Despite future concerns about corporate profits, there were no such caveats to the fortunes of AI chipmaker Nvidia when they overtook Apple on Wednesday to secure their place as the second most valuable company in the world. The company has seen a share price surge of 147%, and this alone accounted for approximately one-third of the S&P 500’s total return for this year.

The S&P 500 and tech-dominated Nasdaq Index excelled to record highs. Concerns still centre on the continued concentration of gains in just a handful of large tech companies, but others think the performance is deserved as a result of their secure earnings, domination among their competition and plans to optimise and capitalise on the AI revolution.

Global shares were boosted to nearly reach an all-time high on Thursday, following the success of AI’s impact on markets around the world. Canada stepped forward to become the first G7 country to reduce borrowing costs when their central bank dropped rates from 5% to 4.75%.

Wealth Check

Private education and your finances

Private education has seen a huge soar in price over the years. On average, the cost per child for each term for day pupils is £6,944; for boarding pupils, the average cost is £12,344 per term.[1]

Having said this, there is a big variety across regions. With the cost of living still increasing, many private schools have had to hand over the responsibility for energy and food costs back to the parents.

Additionally, if Labour secure victory at the next general election, they could introduce VAT on private school fees, which will mean another 20% heaped onto the annual costs.

Expect a 5% increase per year – plus school trips, uniforms and travel. Building in 10% per year is a good idea.

How can I pay for private schooling?

Parents looking to fund school fees generally fall into three groups.

  1. Parents who can invest a lump sum, possibly from an inheritance.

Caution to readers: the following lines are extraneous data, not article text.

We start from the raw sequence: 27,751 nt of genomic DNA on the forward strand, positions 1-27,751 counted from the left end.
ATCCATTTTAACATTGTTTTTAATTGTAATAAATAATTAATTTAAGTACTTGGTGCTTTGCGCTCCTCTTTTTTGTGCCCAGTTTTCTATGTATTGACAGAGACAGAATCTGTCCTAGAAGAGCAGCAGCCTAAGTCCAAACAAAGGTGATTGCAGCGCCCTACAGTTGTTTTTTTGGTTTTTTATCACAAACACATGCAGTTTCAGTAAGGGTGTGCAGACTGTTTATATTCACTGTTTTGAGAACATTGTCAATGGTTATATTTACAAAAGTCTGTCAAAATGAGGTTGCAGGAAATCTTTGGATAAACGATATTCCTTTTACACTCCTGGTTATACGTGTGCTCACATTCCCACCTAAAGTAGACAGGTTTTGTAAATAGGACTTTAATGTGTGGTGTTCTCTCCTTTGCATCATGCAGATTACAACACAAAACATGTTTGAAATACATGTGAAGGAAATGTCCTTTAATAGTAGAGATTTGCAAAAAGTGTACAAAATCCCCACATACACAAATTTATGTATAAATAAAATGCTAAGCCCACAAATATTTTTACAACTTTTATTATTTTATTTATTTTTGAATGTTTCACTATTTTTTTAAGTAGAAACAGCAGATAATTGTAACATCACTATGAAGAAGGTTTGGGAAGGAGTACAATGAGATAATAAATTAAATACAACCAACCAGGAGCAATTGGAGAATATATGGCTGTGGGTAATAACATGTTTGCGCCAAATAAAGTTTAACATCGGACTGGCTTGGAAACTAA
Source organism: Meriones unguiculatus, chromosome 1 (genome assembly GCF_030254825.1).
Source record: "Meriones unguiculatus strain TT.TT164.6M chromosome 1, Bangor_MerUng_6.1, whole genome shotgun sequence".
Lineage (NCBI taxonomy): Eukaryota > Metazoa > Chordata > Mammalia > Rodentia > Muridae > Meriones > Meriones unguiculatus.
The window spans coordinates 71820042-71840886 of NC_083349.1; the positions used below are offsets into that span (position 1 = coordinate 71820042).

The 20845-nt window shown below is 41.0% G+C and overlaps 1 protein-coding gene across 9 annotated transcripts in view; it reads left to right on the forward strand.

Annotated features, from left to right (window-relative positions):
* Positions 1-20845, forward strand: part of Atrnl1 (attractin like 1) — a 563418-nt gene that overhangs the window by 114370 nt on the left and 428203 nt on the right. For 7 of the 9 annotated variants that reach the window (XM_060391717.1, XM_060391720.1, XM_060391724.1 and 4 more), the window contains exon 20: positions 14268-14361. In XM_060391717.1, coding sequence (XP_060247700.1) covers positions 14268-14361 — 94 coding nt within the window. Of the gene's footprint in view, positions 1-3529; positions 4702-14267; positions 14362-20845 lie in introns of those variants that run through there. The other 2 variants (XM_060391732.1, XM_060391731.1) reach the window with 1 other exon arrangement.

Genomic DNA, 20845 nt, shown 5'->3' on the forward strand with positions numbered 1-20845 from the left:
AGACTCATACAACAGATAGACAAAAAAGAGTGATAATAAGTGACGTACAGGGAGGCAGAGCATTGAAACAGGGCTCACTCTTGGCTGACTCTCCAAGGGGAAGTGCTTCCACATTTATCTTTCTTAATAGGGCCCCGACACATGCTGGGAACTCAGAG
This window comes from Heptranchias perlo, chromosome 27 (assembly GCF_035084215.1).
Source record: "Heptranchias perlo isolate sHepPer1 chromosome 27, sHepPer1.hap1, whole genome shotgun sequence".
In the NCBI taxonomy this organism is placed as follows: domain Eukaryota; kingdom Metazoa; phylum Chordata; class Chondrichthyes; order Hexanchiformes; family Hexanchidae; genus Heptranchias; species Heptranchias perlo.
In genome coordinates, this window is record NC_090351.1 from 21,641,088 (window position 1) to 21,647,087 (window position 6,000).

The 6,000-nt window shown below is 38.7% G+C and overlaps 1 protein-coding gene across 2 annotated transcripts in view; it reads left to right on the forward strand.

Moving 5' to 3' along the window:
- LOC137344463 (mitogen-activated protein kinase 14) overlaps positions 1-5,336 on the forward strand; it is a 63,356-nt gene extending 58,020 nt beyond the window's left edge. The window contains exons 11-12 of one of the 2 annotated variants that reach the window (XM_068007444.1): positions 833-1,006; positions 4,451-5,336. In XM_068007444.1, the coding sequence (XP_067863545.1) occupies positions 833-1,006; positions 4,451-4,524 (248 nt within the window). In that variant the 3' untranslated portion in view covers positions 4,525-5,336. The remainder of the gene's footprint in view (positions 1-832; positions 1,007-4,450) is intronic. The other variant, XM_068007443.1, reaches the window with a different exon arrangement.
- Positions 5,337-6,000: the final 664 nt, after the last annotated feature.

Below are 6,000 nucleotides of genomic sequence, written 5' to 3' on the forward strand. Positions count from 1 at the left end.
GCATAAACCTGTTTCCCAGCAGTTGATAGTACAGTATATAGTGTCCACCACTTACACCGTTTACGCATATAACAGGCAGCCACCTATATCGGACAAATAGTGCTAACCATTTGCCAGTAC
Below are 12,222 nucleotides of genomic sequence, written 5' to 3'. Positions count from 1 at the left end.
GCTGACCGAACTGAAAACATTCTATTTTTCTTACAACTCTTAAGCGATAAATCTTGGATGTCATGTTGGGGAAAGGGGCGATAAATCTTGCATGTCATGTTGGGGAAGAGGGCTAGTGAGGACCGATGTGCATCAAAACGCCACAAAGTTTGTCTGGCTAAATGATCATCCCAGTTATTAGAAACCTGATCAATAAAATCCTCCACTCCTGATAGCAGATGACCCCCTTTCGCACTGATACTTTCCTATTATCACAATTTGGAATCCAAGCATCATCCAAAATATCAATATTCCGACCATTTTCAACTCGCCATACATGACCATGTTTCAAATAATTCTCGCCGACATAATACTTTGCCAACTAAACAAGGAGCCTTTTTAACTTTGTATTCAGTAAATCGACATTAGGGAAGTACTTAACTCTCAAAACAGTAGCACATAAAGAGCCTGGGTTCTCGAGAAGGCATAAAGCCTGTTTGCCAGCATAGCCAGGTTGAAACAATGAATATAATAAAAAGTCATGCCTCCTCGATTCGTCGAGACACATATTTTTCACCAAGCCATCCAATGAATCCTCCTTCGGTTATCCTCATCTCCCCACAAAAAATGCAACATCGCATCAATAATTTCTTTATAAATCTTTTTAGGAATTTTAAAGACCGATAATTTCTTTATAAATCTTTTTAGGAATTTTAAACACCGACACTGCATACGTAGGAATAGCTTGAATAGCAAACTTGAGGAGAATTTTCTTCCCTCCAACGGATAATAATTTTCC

2. Parents who can cover the cost with their income, provided they remain employed in their job.
  3. Parents planning ahead and are looking to set up a regular savings plan.

Which is best to use for school fees? A Cash ISA or a Stocks and Shares ISA?

If you save into any tax-efficient ISA, it means that you’re able to use your full annual ISA allowance of £20,000 a year before tax – £40,000 for a couple.

Your annual ISA allowance could increase by another £5,000 per year, but it’s conditional on the acceptance of the government’s proposal to introduce a new British Stocks and Shares ISA.

Unfortunately, in order to afford the magnitude of school fees, putting money into a cash savings account or a cash ISA is not likely to provide you with the best results.

[1] Schoolguide, accessed April 2024.

By investing in a stocks and shares ISA, there is a better chance for your money to outperform cash holdings in the medium to long term. However, these investments carry more risk through the way they can fall and rise in value.

The value of an investment with St. James’s Place will be directly linked to the performance of the funds selected and the value may fall as well as rise. You may get back less than the amount invested.

An investment in equities does not provide the security of capital associated with a deposit account with a bank, building society or a Cash ISA.

The favourable tax treatment given to ISAs may not be maintained in the future, as they are subject to changes in legislation.

Please note that St. James’s Place does not offer Cash ISAs.

In the Picture

Far-right parties made gains in the European Parliamentary elections; despite this, central parties hold the majority.

The Last Word

“I have confidence in the ability of the French people to make the fairest choice for themselves and for future generations.”

Emmanuel Macron, President of France, as he calls a snap election following the European Parliamentary election.

The information contained is correct as at the date of the article. The information contained does not constitute investment advice and is not intended to state, indicate or imply that current or past results are indicative of future results or expectations. Where the opinions of third parties are offered, these may not necessarily reflect those of St. James’s Place.

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SJP approved: 10/06/2024